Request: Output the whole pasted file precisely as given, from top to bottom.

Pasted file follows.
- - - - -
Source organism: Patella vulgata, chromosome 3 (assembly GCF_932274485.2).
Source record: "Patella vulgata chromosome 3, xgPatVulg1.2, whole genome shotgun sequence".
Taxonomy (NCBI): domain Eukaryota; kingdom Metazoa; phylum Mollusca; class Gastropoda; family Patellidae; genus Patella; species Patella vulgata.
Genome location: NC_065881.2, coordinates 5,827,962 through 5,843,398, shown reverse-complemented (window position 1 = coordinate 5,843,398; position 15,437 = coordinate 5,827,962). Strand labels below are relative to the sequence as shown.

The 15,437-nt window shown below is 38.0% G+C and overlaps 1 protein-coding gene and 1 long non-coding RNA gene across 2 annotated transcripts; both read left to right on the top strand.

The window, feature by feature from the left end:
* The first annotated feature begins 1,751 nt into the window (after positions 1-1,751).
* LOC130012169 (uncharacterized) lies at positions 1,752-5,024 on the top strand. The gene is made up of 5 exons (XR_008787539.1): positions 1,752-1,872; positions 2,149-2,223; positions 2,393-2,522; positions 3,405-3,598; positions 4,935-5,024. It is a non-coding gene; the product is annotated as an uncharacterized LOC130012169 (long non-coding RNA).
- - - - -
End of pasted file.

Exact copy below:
Source organism: Patella vulgata, chromosome 3 (assembly GCF_932274485.2).
Source record: "Patella vulgata chromosome 3, xgPatVulg1.2, whole genome shotgun sequence".
Taxonomy (NCBI): domain Eukaryota; kingdom Metazoa; phylum Mollusca; class Gastropoda; family Patellidae; genus Patella; species Patella vulgata.
Genome location: NC_065881.2, coordinates 5,827,962 through 5,843,398, shown reverse-complemented (window position 1 = coordinate 5,843,398; position 15,437 = coordinate 5,827,962). Strand labels below are relative to the sequence as shown.

The 15,437-nt window shown below is 38.0% G+C and overlaps 1 protein-coding gene and 1 long non-coding RNA gene across 2 annotated transcripts; both read left to right on the top strand.

The window, feature by feature from the left end:
* The first annotated feature begins 1,751 nt into the window (after positions 1-1,751).
* LOC130012169 (uncharacterized) lies at positions 1,752-5,024 on the top strand. The gene is made up of 5 exons (XR_008787539.1): positions 1,752-1,872; positions 2,149-2,223; positions 2,393-2,522; positions 3,405-3,598; positions 4,935-5,024. It is a non-coding gene; the product is annotated as an uncharacterized LOC130012169 (long non-coding RNA).